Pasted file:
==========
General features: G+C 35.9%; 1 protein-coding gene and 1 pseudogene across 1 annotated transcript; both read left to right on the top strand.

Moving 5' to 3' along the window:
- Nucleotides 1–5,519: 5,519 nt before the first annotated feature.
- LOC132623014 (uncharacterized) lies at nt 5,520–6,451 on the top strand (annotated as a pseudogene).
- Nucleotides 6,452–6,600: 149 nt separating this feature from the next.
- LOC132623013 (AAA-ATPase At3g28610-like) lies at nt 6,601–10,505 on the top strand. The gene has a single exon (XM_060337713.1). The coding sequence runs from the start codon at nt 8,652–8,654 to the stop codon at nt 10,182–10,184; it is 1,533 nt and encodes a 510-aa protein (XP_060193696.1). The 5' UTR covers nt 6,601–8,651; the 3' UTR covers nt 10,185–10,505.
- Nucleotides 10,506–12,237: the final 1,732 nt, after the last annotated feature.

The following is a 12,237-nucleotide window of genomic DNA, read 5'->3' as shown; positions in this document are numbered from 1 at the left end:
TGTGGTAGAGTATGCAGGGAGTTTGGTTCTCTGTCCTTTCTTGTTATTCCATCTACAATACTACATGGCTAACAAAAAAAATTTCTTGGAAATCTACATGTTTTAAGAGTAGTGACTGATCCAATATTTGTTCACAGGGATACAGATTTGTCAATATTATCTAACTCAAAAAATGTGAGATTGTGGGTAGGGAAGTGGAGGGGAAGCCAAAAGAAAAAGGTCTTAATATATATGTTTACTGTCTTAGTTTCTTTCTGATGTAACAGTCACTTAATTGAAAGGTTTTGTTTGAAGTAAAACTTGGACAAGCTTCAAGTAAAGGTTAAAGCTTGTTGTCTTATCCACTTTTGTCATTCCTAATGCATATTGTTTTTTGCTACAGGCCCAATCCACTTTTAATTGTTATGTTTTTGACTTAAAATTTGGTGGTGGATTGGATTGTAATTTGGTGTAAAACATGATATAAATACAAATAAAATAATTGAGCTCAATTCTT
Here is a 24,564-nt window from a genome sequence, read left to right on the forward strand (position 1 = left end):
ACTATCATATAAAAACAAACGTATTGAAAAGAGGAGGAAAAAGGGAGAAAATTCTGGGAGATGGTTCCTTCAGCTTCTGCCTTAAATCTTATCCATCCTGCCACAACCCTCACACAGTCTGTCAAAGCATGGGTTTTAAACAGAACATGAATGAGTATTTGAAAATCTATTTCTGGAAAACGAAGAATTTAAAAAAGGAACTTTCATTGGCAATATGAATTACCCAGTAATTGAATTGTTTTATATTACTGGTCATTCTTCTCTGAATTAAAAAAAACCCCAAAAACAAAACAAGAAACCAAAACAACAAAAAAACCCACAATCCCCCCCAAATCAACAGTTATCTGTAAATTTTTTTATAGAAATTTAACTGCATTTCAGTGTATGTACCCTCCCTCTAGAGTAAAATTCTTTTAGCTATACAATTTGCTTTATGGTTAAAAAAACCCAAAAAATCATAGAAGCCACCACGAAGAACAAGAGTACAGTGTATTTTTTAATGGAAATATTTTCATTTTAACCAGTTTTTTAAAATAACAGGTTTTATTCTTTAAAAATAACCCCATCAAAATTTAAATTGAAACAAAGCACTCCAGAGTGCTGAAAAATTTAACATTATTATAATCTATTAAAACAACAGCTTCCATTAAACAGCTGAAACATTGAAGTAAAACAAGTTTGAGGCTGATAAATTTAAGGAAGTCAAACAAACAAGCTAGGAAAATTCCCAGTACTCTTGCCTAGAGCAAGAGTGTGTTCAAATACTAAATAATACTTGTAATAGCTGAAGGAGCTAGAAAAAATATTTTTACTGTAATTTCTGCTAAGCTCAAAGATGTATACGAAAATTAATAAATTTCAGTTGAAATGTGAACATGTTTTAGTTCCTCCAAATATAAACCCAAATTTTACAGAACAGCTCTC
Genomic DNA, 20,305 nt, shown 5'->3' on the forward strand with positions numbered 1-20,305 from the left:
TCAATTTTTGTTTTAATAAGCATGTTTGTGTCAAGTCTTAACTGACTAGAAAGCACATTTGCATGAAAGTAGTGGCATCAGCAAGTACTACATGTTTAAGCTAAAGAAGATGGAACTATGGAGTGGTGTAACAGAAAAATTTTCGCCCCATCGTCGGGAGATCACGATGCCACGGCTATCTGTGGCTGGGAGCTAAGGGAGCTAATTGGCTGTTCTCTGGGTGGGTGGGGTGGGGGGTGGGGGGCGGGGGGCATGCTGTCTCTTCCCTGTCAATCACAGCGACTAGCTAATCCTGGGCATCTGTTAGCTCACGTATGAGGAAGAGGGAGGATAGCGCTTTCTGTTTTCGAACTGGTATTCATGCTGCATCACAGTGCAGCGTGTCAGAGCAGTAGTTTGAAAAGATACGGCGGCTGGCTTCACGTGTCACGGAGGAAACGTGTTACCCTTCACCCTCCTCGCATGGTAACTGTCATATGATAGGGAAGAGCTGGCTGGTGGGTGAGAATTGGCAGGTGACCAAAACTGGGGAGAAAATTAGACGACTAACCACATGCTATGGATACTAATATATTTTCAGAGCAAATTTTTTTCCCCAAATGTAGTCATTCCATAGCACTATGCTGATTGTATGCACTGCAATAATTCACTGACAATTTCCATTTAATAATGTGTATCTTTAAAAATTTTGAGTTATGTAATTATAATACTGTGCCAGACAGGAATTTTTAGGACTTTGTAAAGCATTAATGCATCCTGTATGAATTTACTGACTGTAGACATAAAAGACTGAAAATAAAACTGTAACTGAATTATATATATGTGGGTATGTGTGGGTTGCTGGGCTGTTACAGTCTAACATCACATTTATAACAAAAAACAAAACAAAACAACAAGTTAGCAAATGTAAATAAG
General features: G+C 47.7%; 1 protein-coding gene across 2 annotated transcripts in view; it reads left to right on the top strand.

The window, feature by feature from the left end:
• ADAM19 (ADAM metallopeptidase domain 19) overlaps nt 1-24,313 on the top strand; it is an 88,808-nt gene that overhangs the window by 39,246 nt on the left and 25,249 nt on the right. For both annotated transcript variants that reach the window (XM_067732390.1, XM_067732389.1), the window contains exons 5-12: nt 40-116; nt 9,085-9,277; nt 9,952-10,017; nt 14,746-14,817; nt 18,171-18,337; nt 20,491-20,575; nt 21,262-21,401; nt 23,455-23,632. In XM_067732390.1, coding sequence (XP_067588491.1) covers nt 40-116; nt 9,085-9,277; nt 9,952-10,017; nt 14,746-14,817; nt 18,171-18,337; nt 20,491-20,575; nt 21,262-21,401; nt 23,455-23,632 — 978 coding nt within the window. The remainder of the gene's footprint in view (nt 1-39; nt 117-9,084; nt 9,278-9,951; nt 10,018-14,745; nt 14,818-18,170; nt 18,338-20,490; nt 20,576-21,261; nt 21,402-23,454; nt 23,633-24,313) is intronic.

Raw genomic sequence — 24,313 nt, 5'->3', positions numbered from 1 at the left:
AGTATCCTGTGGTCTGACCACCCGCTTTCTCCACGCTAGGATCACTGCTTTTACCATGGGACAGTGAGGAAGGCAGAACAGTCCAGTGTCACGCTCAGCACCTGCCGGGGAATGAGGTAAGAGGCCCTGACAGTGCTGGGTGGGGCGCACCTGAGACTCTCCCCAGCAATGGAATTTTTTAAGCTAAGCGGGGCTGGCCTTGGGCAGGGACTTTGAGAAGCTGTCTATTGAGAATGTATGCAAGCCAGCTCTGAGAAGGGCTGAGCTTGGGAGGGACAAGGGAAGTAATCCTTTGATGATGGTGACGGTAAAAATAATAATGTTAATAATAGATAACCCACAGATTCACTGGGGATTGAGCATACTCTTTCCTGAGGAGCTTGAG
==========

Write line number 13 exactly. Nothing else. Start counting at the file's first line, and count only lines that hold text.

TCAATTTTTGTTTTAATAAGCATGTTTGTGTCAAGTCTTAACTGACTAGAAAGCACATTTGCATGAAAGTAGTGGCATCAGCAAGTACTACATGTTTAAGCTAAAGAAGATGGAACTATGGAGTGGTGTAACAGAAAAATTTTCGCCCCATCGTCGGGAGATCACGATGCCACGGCTATCTGTGGCTGGGAGCTAAGGGAGCTAATTGGCTGTTCTCTGGGTGGGTGGGGTGGGGGGTGGGGGGCGGGGGGCATGCTGTCTCTTCCCTGTCAATCACAGCGACTAGCTAATCCTGGGCATCTGTTAGCTCACGTATGAGGAAGAGGGAGGATAGCGCTTTCTGTTTTCGAACTGGTATTCATGCTGCATCACAGTGCAGCGTGTCAGAGCAGTAGTTTGAAAAGATACGGCGGCTGGCTTCACGTGTCACGGAGGAAACGTGTTACCCTTCACCCTCCTCGCATGGTAACTGTCATATGATAGGGAAGAGCTGGCTGGTGGGTGAGAATTGGCAGGTGACCAAAACTGGGGAGAAAATTAGACGACTAACCACATGCTATGGATACTAATATATTTTCAGAGCAAATTTTTTTCCCCAAATGTAGTCATTCCATAGCACTATGCTGATTGTATGCACTGCAATAATTCACTGACAATTTCCATTTAATAATGTGTATCTTTAAAAATTTTGAGTTATGTAATTATAATACTGTGCCAGACAGGAATTTTTAGGACTTTGTAAAGCATTAATGCATCCTGTATGAATTTACTGACTGTAGACATAAAAGACTGAAAATAAAACTGTAACTGAATTATATATATGTGGGTATGTGTGGGTTGCTGGGCTGTTACAGTCTAACATCACATTTATAACAAAAAACAAAACAAAACAACAAGTTAGCAAATGTAAATAAG